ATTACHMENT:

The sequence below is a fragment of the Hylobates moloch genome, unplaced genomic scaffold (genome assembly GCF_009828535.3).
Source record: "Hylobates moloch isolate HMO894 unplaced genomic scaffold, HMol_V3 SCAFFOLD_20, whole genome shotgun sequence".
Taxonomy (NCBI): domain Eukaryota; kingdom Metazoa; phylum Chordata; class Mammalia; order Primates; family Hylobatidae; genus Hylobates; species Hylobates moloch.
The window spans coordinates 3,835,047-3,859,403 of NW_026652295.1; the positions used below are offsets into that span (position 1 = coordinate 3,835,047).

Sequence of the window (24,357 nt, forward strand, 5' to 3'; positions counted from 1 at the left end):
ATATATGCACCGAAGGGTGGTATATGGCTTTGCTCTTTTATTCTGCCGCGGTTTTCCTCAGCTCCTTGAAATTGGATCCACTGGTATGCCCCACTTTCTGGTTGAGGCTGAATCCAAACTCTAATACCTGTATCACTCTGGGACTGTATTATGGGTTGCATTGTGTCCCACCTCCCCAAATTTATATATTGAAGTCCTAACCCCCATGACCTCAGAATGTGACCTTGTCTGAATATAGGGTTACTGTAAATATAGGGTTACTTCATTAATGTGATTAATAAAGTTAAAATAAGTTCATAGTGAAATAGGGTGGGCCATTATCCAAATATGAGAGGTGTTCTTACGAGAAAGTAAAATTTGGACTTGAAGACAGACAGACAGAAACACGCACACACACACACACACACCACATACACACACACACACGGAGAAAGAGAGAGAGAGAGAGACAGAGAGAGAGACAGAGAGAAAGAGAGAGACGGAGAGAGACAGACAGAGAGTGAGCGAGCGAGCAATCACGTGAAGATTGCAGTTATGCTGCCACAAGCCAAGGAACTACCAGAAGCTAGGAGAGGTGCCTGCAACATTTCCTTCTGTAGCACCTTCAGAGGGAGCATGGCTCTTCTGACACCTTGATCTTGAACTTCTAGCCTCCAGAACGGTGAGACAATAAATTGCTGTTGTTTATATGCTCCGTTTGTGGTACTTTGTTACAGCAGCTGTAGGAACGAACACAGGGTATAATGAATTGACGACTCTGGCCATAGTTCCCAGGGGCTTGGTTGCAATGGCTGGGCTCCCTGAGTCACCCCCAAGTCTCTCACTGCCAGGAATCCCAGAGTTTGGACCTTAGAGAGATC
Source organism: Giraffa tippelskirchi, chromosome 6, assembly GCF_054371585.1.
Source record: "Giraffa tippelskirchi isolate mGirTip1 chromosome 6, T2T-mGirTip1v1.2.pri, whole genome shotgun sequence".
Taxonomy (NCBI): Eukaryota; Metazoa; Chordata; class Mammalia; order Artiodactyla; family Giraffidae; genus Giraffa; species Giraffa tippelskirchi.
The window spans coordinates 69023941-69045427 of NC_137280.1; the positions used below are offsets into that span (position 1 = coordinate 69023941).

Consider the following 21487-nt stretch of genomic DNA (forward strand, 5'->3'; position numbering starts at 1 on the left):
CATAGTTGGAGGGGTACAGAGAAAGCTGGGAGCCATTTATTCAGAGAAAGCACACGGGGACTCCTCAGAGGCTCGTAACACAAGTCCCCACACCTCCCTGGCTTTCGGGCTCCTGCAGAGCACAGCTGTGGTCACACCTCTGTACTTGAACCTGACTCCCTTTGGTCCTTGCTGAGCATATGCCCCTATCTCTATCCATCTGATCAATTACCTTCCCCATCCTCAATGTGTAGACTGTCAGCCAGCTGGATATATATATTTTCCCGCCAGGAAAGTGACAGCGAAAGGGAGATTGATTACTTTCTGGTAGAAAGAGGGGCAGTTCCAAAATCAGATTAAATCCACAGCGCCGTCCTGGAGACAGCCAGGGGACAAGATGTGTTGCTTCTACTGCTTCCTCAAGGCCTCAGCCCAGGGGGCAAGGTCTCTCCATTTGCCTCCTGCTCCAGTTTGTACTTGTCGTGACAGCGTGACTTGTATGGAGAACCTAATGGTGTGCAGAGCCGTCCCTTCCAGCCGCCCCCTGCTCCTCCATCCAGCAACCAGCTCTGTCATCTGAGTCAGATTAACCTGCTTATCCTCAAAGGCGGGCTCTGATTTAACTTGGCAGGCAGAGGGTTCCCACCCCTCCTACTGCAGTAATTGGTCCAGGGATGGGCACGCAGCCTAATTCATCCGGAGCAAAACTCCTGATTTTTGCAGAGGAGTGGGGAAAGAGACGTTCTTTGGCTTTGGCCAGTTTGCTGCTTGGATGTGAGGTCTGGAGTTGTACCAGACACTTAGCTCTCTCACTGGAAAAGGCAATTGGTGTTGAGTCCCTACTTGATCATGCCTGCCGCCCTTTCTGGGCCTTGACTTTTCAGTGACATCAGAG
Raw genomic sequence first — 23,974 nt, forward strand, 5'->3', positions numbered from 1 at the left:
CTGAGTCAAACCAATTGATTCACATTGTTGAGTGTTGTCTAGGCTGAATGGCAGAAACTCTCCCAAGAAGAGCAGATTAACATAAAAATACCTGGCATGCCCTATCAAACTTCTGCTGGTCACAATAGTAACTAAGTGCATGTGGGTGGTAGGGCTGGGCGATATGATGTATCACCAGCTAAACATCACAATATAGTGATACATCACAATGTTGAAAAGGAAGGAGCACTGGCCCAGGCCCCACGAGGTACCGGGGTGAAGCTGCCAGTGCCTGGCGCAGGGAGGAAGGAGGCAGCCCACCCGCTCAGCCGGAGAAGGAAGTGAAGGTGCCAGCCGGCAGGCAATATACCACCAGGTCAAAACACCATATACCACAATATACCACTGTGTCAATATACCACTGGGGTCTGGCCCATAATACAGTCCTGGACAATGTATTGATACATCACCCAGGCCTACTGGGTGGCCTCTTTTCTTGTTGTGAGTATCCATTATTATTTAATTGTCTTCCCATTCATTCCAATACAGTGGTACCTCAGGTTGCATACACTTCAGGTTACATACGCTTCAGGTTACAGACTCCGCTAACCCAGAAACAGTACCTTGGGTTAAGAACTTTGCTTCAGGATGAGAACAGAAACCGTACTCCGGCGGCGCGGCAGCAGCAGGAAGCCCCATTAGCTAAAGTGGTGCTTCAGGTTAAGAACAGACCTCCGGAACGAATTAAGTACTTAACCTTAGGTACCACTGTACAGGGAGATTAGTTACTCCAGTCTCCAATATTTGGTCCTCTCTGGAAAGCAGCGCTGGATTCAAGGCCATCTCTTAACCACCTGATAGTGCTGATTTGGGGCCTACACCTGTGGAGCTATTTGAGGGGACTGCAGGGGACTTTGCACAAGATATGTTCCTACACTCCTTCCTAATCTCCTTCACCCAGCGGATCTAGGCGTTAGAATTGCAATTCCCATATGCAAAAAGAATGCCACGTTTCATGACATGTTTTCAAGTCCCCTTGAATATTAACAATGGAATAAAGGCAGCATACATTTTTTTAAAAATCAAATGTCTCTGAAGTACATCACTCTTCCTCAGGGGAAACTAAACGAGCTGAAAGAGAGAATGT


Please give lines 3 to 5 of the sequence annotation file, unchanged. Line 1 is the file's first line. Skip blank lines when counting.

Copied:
Taxonomy (NCBI): domain Eukaryota; kingdom Metazoa; phylum Chordata; class Mammalia; order Primates; family Hylobatidae; genus Hylobates; species Hylobates moloch.
The window spans coordinates 3,835,047-3,859,403 of NW_026652295.1; the positions used below are offsets into that span (position 1 = coordinate 3,835,047).

Sequence of the window (24,357 nt, forward strand, 5' to 3'; positions counted from 1 at the left end):